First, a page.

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Friday, May 11, 2012

One More Thing They Forgot to Tell the City Council --State Controller Tells Cities To Put RDA Assets Back

State Controller John Chiang
Don't let anyone tell you that being on the City Council if a part time job. It isn't. Especially when I have to research what other cities are doing on the same issues Long Beach needs to deal with so that I can find out what the Long Beach City Council isn't being told.

Here we go again. Remember when the City Council wasn't told about the deadline for opting out as the "Successor Agency" after redevelopment was abolished by state law?

Well, it gets better. The City Council in anticipation of the end of redevelopment transferred redevelopment properties and assets to the city. Most cities in California did the same. Then when the Supreme Court clarified that yes, redevelopment was abolished and a schedule was established (that included that pesky drop dead date when the City could opt out of the obligations of being a successor agency). The City Council became the successor agency.

A successor agency was charged with wrapping up and disposing of formerly owned redevelopment properties and assets and to make sure that legally enforceable obligations were met. These legally enforceable obligations are those that redevelopment had before redevelopment was abolished.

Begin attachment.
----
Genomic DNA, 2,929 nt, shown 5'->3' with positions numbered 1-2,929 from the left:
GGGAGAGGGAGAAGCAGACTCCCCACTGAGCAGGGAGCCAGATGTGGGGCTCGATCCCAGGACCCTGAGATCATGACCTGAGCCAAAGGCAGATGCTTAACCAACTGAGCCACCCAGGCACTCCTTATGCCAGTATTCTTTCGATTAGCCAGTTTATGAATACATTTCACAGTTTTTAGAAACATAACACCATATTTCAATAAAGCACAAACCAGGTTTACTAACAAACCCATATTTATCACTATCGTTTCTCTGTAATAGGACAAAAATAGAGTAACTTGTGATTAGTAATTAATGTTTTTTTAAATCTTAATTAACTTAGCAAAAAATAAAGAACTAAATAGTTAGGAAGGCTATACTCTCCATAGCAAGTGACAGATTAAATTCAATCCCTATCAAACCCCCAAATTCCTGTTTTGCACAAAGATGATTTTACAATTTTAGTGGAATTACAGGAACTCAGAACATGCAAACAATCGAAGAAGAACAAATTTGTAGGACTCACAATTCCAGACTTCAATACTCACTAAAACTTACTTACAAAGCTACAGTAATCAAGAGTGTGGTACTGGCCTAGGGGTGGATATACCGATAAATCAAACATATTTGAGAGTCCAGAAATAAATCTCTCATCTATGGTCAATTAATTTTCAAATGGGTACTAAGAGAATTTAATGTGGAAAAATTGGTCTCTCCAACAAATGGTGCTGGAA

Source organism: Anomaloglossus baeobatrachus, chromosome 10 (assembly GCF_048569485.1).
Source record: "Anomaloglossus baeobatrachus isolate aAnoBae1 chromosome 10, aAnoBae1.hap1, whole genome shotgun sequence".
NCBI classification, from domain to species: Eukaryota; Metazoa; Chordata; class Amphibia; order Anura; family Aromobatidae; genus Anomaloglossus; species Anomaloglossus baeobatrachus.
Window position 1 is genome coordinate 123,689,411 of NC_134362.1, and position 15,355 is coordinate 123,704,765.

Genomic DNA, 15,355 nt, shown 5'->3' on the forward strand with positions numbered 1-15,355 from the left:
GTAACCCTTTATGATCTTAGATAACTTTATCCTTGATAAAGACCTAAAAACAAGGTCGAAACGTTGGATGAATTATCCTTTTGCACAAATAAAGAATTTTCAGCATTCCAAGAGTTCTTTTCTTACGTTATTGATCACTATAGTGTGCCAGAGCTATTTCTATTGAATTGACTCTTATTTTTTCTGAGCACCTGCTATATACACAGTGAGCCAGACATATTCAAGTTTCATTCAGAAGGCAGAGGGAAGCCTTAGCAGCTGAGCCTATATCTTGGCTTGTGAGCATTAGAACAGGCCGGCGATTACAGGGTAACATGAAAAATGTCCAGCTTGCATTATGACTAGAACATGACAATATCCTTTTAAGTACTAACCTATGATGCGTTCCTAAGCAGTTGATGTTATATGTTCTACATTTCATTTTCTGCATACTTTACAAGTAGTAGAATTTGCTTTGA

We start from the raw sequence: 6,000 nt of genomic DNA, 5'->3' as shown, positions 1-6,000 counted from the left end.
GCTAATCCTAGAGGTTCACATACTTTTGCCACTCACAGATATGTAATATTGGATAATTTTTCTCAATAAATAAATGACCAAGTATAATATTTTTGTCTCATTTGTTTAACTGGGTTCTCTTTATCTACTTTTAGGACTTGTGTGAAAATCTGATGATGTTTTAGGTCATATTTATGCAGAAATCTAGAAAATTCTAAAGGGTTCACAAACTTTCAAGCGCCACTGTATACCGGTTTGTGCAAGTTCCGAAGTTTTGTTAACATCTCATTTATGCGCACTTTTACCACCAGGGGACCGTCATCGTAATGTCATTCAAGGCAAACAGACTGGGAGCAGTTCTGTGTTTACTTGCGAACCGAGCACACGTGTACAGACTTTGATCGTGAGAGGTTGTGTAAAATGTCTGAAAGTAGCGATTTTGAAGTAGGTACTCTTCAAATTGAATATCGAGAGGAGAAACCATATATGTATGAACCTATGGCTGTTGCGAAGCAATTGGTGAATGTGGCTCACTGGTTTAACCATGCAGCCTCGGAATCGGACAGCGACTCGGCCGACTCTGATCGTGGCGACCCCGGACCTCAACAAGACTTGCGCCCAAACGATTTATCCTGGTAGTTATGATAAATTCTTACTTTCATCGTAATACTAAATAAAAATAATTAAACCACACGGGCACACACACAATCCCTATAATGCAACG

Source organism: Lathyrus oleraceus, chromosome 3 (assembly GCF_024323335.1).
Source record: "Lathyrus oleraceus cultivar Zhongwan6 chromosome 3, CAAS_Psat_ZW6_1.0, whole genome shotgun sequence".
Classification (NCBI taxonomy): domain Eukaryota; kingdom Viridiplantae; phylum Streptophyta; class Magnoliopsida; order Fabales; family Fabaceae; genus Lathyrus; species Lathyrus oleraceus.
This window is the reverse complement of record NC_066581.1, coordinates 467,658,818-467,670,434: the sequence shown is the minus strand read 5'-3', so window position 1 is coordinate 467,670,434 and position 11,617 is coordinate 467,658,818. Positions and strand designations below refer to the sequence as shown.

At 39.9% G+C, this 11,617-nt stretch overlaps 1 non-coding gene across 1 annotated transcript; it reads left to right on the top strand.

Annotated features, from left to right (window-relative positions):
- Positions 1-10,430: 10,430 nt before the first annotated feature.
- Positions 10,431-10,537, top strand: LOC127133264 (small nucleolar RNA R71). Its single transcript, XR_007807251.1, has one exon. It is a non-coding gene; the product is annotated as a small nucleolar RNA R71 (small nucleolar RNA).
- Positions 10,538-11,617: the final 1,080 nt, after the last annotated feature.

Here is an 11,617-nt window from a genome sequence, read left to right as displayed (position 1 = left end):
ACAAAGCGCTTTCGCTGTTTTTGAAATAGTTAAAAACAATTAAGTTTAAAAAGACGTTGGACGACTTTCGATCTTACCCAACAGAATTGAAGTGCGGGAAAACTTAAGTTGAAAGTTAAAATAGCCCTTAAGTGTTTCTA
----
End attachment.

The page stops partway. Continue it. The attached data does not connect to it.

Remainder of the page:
On April 17th, the City Council was asked to approve the sale of property formerly owned by the redevelopment agency that had been transferred to the City. It was approved.

Then this week while researching what was going on in San Diego, I came across an article and a link to a letter that had been issued to all cities and counties by State Controller John Chiang ordering them to reverse all RDA asset transfers they had done before redevelopment was abolished and to transfer these assets to the successor agency. The letter was issued by the State Controller on April 20, 2012.

So here's what I (and you should) want to know:
  • Did the City know that this letter was going to be sent (because rumor is that cities knew it was coming)
  • And if so, why wasn't the City Council advised so before it took formerly owned redevelopment property and sold it?
  • (Here's the best question of all) Why hasn't the City Council yet been given a copy of the State Controller's letter ?
Here's the State Controller's letter. Had I seen it before I was asked to approve the sale of formerly owned redevelopment property -- my vote would have been a "NO".
State Controller's Letter to Cities Reverse Transfer

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